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Creamed honey advice

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Lesgold:
Hi Folks

I have only made creamed honey once and that was quite a few years ago. Wouldn?t mind making a small batch for my grandkids. I plan to store it in a small fridge that can operate at 50F. Any advice on getting a really creamy, fine grained honey would be much appreciated. Would prefer to make my own seed honey if possible.

Cheers

Les

BeeMaster2:
Les,
As you mentioned, the quality of the creamed honey is based on the size of the crystals. The size of the crystals is based on the seed cream honey.
Find someone selling what you want to make and use it for the seed.
To make 10 pounds of cream honey you need 1 pound of cream honey. In other words, you use 10% seed to make it.
Jim Altmiller

Lesgold:
Thanks Jim. If possible, I would like to make some of my own seed honey. I have some crystallised honey that I can use for that. My research is telling me that I need to reduce the crystal size by using a mortar and pestle. Amy tips to follow if that process is used?

NigelP:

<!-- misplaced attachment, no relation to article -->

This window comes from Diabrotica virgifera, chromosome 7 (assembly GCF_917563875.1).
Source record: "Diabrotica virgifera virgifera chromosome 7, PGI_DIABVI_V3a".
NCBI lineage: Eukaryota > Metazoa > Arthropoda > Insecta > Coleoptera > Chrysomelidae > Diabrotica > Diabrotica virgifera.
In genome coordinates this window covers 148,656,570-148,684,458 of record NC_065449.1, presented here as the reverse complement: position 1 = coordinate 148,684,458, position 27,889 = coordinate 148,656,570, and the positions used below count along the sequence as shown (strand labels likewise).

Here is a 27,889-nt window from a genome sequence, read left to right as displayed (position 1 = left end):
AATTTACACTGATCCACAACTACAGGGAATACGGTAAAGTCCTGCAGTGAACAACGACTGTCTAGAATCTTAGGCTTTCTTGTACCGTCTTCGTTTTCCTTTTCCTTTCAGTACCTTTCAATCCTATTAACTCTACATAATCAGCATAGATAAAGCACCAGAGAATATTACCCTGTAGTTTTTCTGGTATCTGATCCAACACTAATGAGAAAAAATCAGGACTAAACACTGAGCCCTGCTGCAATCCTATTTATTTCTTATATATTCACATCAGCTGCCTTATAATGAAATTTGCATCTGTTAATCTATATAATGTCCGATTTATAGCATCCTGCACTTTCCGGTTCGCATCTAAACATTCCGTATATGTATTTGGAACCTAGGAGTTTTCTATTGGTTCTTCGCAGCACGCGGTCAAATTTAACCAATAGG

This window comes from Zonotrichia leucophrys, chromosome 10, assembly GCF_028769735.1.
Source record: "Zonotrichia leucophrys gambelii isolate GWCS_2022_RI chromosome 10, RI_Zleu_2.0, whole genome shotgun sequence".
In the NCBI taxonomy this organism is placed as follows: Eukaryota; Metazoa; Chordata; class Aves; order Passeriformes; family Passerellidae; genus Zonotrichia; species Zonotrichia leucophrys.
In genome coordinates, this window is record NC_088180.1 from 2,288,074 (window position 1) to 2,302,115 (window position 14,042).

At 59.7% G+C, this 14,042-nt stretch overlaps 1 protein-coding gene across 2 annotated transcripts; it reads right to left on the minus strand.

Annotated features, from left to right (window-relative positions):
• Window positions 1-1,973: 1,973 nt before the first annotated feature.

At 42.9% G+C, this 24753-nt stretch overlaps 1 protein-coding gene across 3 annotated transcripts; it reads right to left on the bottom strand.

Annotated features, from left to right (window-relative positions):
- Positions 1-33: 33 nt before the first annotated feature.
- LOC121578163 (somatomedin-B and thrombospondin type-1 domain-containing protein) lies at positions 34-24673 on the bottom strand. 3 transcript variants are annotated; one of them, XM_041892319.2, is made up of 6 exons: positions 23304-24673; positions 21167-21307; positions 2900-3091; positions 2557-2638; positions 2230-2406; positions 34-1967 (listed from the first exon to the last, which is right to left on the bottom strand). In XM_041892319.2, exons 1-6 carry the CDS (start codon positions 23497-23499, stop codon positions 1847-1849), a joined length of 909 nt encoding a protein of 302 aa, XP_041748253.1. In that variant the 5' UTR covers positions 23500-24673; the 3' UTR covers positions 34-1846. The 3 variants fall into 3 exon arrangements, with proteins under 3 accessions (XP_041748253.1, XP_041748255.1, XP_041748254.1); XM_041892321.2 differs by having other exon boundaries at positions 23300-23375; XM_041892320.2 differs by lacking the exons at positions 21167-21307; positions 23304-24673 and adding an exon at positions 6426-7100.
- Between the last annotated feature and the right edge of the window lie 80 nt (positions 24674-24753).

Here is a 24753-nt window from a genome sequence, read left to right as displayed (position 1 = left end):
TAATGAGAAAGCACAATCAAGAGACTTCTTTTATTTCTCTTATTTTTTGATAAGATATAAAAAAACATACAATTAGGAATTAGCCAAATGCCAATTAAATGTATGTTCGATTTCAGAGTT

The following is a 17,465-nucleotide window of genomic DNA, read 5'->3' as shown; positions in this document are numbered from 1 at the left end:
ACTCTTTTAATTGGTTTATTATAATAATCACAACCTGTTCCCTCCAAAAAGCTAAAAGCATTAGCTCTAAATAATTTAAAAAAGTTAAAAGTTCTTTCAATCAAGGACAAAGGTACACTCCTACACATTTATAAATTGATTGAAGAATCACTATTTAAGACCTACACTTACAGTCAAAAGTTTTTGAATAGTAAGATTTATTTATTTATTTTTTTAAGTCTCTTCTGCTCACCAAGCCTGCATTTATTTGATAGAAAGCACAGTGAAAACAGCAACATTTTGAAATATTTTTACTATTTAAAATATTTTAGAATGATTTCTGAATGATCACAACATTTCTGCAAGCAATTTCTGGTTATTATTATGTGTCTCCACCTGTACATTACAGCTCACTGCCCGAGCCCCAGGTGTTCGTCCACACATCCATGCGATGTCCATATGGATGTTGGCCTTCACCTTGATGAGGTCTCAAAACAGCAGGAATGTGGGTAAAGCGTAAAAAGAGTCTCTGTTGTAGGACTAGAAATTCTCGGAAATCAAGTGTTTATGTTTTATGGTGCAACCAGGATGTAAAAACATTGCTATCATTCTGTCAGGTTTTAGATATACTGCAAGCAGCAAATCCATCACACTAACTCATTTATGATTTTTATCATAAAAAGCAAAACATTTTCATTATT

--- Quote from: BeeMaster2 on January 15, 2022, 09:46:23 pm ---Les,
As you mentioned, the quality of the creamed honey is based on the size of the crystals. The size of the crystals is based on the seed cream honey.
Find someone selling what you want to make and use it for the seed.
To make 10 pounds of cream honey you need 1 pound of cream honey. In other words, you use 10% seed to make it.
Jim Altmiller

--- End quote ---

JIm as someone who makes and sells a lot of cream honey....the size of seed crystal helps, but the crystals will still aggregate into larger coarse crystals if just left to set. If you can detect ANY crystals in your creamed honey it's not the best creamed honey.
You need gentle agitation to rub crystals against each other to break them down. I have a machine, like a butter churn that works the setting honey for 15 minutes, rests it for an hour and repeats for around 2-3 days until I judge it ready (it should be white, any other shade shows larger crystals present).  The friction of the crystals rubbing against each other is considerable and even when I make it in my garage in the winter with temps around 4C the mixture will read 21-22C due to the heat generated by this friction.
Before I got mechanical I used an oversized  potato masher as this does the same job, but takes effort, 5 minute every 2-3 hours for a few days....

Lesgold:
Wow, that sounds like a lot of work. Didn?t realise that you needed that much extra work to get a quality product. Thanks for the reply. Is the machine that you use specifically designed for this purpose, or have you just modified a piece of equipment? I hope that you are getting a good return on your honey for the extra work involved.

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